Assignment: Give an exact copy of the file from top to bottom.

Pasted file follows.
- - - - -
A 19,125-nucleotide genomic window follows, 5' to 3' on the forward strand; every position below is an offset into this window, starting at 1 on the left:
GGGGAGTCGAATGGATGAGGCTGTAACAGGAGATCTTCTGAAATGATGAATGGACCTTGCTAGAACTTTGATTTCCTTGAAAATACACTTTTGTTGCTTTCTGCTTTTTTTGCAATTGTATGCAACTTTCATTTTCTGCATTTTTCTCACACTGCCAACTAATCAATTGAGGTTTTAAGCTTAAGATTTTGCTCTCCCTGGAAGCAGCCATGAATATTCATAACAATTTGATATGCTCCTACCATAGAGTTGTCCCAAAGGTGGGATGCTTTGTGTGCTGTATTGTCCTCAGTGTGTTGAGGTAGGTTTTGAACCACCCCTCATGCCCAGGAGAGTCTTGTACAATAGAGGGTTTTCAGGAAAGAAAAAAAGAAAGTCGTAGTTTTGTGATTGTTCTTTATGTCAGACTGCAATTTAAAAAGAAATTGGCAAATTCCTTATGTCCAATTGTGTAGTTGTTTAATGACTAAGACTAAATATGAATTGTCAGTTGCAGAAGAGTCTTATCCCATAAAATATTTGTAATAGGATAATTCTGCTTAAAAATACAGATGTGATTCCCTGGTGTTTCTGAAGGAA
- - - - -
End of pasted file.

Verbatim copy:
A 19,125-nucleotide genomic window follows, 5' to 3' on the forward strand; every position below is an offset into this window, starting at 1 on the left:
GGGGAGTCGAATGGATGAGGCTGTAACAGGAGATCTTCTGAAATGATGAATGGACCTTGCTAGAACTTTGATTTCCTTGAAAATACACTTTTGTTGCTTTCTGCTTTTTTTGCAATTGTATGCAACTTTCATTTTCTGCATTTTTCTCACACTGCCAACTAATCAATTGAGGTTTTAAGCTTAAGATTTTGCTCTCCCTGGAAGCAGCCATGAATATTCATAACAATTTGATATGCTCCTACCATAGAGTTGTCCCAAAGGTGGGATGCTTTGTGTGCTGTATTGTCCTCAGTGTGTTGAGGTAGGTTTTGAACCACCCCTCATGCCCAGGAGAGTCTTGTACAATAGAGGGTTTTCAGGAAAGAAAAAAAGAAAGTCGTAGTTTTGTGATTGTTCTTTATGTCAGACTGCAATTTAAAAAGAAATTGGCAAATTCCTTATGTCCAATTGTGTAGTTGTTTAATGACTAAGACTAAATATGAATTGTCAGTTGCAGAAGAGTCTTATCCCATAAAATATTTGTAATAGGATAATTCTGCTTAAAAATACAGATGTGATTCCCTGGTGTTTCTGAAGGAA